Monday , June 27 2022

A part of the Mars mission will help us understand how we got here & # 39;


NASA's InSight spacecraft for the Elysium Planitia region in the northern hemisphere of Mars was exposed to the final preparations at Vandenberg Air Force Base. Picture: Reuters / Gene Blevins / File Photo

Los Angeles – NASA's first robotic ship designed to study the deep interior of a distant world was closer to Mars to capture a plan scheduled on Monday after a six-month journey from space.

The Mars InSight spacecraft that traveled 301 million miles (548 million km) from the world would reach its destination on the dusty, rocky surface of the Red Planet at around 3:00. EST (2000 GMT).

NASA's mission control team at the Jet Propulsion Laboratory (JPL), near Los Angeles, recently launched a flight to InSight on Sunday to maneuver the spacecraft closer to the entry point on Mars. was ready to adjust.

If everything goes according to plan, InSight pink will be 12 000 miles per hour (19 310 miles per hour) after about 24 hours to the Martian sky. A 77-mile landing on the surface will be slowed by atmospheric friction, a giant parachute and retro rockets. When it goes down after 6-1 / 2 minutes, it will only be 5 miles (8 kph).

The stationary probe, launched in May from California, will then stop for 16 minutes to allow the dust to stand exactly around the landing site before power is turned on to provide power from the disk-shaped solar arrays.

Engineers in JPL hope to receive real-time electronic confirmation of the safe arrival of the spaceship with miniature satellites launched in conjunction with InSight, which will fly Mars.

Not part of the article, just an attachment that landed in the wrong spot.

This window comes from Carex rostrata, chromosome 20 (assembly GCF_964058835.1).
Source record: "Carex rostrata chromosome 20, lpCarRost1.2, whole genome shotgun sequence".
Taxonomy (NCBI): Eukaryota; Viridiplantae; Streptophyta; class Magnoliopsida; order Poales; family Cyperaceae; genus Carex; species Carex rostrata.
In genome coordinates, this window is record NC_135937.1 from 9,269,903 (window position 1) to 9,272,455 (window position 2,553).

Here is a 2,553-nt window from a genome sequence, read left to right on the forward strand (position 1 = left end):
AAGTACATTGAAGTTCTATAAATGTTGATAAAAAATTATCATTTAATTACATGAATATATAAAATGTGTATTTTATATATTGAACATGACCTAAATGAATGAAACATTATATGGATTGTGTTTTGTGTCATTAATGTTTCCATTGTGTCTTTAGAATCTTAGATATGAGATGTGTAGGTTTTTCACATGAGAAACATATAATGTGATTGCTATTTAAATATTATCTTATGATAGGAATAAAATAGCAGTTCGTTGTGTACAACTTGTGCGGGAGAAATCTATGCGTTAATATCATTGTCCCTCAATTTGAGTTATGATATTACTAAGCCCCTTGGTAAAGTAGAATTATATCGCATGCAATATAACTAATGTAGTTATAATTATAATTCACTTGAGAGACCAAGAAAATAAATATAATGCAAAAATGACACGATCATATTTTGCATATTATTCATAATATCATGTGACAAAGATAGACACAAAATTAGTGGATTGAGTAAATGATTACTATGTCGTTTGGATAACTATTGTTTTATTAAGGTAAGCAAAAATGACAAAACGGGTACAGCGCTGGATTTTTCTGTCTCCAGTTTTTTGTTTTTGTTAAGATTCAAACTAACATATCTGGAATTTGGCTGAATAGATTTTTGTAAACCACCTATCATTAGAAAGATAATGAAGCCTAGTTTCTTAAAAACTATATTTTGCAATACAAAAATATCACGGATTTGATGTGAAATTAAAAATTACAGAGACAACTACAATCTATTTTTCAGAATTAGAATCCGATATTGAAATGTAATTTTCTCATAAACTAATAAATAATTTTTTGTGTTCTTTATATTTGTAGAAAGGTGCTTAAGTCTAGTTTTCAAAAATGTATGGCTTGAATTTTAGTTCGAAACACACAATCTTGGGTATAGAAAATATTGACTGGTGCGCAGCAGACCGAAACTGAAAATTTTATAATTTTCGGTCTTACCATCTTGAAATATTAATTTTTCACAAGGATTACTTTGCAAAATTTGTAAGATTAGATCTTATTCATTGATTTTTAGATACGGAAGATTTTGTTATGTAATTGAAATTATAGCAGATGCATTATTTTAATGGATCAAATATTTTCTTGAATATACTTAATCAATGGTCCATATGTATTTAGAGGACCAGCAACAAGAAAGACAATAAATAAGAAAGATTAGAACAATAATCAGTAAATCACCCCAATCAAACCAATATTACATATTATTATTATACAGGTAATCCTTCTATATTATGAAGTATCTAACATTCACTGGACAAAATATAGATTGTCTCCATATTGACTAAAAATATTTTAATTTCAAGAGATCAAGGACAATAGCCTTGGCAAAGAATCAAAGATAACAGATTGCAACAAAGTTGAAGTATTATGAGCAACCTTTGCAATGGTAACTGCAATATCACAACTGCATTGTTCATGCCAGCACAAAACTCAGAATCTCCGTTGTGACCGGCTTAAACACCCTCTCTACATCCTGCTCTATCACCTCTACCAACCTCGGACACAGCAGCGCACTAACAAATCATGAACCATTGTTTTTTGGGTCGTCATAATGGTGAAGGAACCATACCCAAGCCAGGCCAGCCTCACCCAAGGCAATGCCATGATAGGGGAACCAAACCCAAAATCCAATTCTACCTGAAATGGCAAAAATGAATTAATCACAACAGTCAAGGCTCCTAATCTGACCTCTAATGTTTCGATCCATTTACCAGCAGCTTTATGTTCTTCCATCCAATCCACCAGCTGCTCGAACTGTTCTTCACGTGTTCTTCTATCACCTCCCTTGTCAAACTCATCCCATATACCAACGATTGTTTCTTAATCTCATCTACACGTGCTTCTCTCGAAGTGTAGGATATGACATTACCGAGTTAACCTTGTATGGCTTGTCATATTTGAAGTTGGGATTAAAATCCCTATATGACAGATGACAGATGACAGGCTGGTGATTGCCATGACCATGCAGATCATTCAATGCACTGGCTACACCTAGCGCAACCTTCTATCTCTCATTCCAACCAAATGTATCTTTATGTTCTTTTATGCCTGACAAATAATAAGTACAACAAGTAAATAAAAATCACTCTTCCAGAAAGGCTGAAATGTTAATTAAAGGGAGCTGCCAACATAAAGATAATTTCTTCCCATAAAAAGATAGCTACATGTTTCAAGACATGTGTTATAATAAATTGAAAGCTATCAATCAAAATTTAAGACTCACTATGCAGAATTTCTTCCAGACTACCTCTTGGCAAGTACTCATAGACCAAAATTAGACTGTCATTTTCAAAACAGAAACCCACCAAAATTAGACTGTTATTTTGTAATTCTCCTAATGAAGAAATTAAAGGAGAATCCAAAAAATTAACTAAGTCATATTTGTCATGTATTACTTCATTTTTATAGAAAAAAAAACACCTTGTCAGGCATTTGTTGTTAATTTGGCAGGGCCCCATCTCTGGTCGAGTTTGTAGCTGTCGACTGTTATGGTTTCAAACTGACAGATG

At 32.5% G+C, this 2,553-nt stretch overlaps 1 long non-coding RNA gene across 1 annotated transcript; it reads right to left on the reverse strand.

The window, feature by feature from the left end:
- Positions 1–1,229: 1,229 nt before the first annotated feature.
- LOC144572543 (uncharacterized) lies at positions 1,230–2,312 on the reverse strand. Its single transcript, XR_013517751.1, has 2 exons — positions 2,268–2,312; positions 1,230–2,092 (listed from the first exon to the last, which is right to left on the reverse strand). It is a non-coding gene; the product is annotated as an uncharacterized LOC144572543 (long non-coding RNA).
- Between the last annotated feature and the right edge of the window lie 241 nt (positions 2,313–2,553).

The JPL controllers are also waiting to take a picture of the perimeter of the probe on the flat, plain Marshal plain called the Elysium Planitia, the equator of the planet.

The site is about 373 miles (600 km) from the automobile-size Mars explorer Curiosity's 2012 landing point, the last spacecraft sent to NASA by Red Planet.

A smaller, 880-pound (360 kg) InSight – name refers to the discovery of the Martian initiated by the US in the 21st – including the Mariner flying missions of the short – 1960s for Internal Discovery using Seismic Surveys, Geodesy and Heat Transfer. About two dozen other Mars missions were sent from other nationalities.


InSight is the first dedicated to unlock secrets under the surface of Mars. The land will spend about 24 months of a Mars year using seismic monitoring and underground drilling to gather clues about how Mars was formed, and will form the origins of the other rocky planets of the Solar system and the Earth more than 4 billion years ago. .

During a briefing session with journalists last week, the chief researcher at INSight, JLL Bruce Banerdt, said, "This helps us understand how." Said.

While the tectonics and other forces of the world wiped out the greatest evidence of its early history, much of Mars – one-third of the Earth – is believed to have remained largely stationary throughout the ages, creating the geological time machine of scientists.

InSight's primary instrument is a highly sensitive French-made seismometer designed to detect "vibrations" and the slightest vibrations from meteor effects.

Scientists hope to see over 100 dozens of 100 marches along the course of the mission, producing data to understand the size, density, and composition of the planet.

Viking probes in the mid-1970s were equipped with seismometers, but they were stranded on a design that proved to be largely ineffective.

InSight is also equipped with a German-made drill to make 16 feet (5 meters) of nesting ground by pulling a rope-like thermal probe to measure heat.

In the meantime, a radio transmitter will monitor Mars' s fine rotation wobbling, sending back signals to the world by monitoring the planet's core to remain large and likely to remain melted.

NASA officials, InSight and the next mobile mission, along with others in the planning phase, Mars' s ultimate human discovery is seen as a pioneer, he said.


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